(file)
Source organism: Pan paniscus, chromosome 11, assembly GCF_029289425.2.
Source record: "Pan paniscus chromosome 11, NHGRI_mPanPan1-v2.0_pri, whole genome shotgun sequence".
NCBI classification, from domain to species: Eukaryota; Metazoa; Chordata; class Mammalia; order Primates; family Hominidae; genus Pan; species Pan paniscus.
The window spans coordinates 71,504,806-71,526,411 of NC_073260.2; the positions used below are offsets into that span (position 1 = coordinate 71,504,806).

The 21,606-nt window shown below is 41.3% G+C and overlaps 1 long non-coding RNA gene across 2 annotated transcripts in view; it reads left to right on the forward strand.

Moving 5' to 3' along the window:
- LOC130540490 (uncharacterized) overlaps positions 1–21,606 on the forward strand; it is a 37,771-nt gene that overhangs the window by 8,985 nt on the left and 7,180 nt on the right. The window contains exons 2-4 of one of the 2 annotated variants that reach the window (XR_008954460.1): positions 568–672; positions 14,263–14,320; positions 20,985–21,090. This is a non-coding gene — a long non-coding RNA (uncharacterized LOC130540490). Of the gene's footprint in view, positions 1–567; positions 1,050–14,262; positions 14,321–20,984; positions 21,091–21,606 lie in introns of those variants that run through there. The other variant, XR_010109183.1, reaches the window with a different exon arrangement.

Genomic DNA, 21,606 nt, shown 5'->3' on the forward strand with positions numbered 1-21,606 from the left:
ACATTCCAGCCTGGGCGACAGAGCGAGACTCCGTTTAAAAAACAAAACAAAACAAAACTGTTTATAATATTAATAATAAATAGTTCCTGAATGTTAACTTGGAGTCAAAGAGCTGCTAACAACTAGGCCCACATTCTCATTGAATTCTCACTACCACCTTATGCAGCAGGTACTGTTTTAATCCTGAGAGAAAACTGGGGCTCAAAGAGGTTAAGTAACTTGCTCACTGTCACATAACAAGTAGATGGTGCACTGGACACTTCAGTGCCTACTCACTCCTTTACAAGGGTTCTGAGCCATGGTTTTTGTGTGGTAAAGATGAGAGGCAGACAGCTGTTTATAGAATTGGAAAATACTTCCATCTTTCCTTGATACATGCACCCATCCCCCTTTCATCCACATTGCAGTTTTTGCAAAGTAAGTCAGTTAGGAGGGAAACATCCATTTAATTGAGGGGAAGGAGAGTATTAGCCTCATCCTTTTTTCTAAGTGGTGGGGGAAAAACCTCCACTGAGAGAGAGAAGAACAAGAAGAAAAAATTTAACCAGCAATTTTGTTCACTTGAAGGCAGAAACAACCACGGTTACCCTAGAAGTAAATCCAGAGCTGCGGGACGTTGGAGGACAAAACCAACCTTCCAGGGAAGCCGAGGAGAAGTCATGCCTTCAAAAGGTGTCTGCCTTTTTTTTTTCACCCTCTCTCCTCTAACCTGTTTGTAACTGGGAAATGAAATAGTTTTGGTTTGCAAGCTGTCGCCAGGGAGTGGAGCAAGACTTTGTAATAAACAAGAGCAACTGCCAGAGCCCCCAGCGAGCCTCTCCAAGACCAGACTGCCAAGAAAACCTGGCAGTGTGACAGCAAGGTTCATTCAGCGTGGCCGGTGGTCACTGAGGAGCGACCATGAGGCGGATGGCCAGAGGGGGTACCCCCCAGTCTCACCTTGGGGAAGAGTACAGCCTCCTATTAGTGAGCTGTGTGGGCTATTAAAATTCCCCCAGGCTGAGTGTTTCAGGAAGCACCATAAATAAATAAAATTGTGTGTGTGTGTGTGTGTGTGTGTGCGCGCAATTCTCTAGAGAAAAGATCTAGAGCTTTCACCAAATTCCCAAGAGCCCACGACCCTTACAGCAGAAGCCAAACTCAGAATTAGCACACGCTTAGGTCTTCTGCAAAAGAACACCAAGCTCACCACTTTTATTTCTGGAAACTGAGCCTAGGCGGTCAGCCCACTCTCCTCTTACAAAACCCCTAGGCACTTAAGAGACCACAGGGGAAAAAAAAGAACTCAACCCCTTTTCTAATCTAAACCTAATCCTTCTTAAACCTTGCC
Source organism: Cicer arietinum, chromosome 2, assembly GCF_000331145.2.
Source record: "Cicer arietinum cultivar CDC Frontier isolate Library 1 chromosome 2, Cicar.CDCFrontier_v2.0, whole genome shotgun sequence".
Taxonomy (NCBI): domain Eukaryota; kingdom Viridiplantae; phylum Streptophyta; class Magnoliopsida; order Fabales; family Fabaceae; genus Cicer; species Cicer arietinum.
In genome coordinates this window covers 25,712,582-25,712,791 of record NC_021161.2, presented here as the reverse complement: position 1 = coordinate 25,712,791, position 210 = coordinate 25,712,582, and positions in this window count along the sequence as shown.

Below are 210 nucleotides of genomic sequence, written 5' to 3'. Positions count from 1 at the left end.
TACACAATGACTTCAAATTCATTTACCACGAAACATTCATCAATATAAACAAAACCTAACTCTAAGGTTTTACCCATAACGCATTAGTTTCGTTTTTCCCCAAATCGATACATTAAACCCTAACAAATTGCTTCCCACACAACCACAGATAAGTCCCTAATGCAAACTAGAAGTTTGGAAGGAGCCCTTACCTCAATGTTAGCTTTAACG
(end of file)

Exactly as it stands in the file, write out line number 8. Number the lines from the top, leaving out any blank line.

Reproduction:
Genomic DNA, 21,606 nt, shown 5'->3' on the forward strand with positions numbered 1-21,606 from the left: